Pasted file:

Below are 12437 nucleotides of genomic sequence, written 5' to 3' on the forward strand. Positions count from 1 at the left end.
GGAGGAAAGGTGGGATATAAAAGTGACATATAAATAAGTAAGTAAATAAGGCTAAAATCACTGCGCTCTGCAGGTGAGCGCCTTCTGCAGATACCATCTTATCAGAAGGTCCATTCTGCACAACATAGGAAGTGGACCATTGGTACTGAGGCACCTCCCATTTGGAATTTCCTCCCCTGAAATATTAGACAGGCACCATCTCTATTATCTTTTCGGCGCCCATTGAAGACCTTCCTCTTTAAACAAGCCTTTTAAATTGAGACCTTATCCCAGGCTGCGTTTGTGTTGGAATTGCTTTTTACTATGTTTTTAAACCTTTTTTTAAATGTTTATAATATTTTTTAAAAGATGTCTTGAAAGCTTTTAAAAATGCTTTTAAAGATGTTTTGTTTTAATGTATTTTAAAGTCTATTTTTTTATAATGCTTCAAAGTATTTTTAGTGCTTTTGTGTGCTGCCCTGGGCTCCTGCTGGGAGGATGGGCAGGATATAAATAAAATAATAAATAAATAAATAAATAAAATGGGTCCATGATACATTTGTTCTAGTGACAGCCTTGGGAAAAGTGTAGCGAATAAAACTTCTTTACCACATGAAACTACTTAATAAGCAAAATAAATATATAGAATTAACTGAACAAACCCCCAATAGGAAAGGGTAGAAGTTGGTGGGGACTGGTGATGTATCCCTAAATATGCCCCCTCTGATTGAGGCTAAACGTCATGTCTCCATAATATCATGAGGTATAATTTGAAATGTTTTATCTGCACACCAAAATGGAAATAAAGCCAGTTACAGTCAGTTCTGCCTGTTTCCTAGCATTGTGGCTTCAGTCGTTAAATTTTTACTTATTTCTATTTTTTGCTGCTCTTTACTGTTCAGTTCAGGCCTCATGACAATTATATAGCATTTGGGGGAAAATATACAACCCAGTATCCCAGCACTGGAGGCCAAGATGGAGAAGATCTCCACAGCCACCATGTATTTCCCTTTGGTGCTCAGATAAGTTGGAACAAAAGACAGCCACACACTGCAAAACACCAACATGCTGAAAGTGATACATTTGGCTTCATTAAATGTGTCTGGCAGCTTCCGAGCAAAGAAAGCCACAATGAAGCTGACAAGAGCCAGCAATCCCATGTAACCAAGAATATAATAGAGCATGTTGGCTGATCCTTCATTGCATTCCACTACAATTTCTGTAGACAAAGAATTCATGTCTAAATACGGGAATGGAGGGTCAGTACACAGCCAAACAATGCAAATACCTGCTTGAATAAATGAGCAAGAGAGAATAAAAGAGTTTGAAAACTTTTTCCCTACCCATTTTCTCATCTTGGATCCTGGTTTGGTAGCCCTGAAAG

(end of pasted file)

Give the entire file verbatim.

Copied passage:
Below are 12437 nucleotides of genomic sequence, written 5' to 3' on the forward strand. Positions count from 1 at the left end.
GGAGGAAAGGTGGGATATAAAAGTGACATATAAATAAGTAAGTAAATAAGGCTAAAATCACTGCGCTCTGCAGGTGAGCGCCTTCTGCAGATACCATCTTATCAGAAGGTCCATTCTGCACAACATAGGAAGTGGACCATTGGTACTGAGGCACCTCCCATTTGGAATTTCCTCCCCTGAAATATTAGACAGGCACCATCTCTATTATCTTTTCGGCGCCCATTGAAGACCTTCCTCTTTAAACAAGCCTTTTAAATTGAGACCTTATCCCAGGCTGCGTTTGTGTTGGAATTGCTTTTTACTATGTTTTTAAACCTTTTTTTAAATGTTTATAATATTTTTTAAAAGATGTCTTGAAAGCTTTTAAAAATGCTTTTAAAGATGTTTTGTTTTAATGTATTTTAAAGTCTATTTTTTTATAATGCTTCAAAGTATTTTTAGTGCTTTTGTGTGCTGCCCTGGGCTCCTGCTGGGAGGATGGGCAGGATATAAATAAAATAATAAATAAATAAATAAATAAAATGGGTCCATGATACATTTGTTCTAGTGACAGCCTTGGGAAAAGTGTAGCGAATAAAACTTCTTTACCACATGAAACTACTTAATAAGCAAAATAAATATATAGAATTAACTGAACAAACCCCCAATAGGAAAGGGTAGAAGTTGGTGGGGACTGGTGATGTATCCCTAAATATGCCCCCTCTGATTGAGGCTAAACGTCATGTCTCCATAATATCATGAGGTATAATTTGAAATGTTTTATCTGCACACCAAAATGGAAATAAAGCCAGTTACAGTCAGTTCTGCCTGTTTCCTAGCATTGTGGCTTCAGTCGTTAAATTTTTACTTATTTCTATTTTTTGCTGCTCTTTACTGTTCAGTTCAGGCCTCATGACAATTATATAGCATTTGGGGGAAAATATACAACCCAGTATCCCAGCACTGGAGGCCAAGATGGAGAAGATCTCCACAGCCACCATGTATTTCCCTTTGGTGCTCAGATAAGTTGGAACAAAAGACAGCCACACACTGCAAAACACCAACATGCTGAAAGTGATACATTTGGCTTCATTAAATGTGTCTGGCAGCTTCCGAGCAAAGAAAGCCACAATGAAGCTGACAAGAGCCAGCAATCCCATGTAACCAAGAATATAATAGAGCATGTTGGCTGATCCTTCATTGCATTCCACTACAATTTCTGTAGACAAAGAATTCATGTCTAAATACGGGAATGGAGGGTCAGTACACAGCCAAACAATGCAAATACCTGCTTGAATAAATGAGCAAGAGAGAATAAAAGAGTTTGAAAACTTTTTCCCTACCCATTTTCTCATCTTGGATCCTGGTTTGGTAGCCCTGAAAG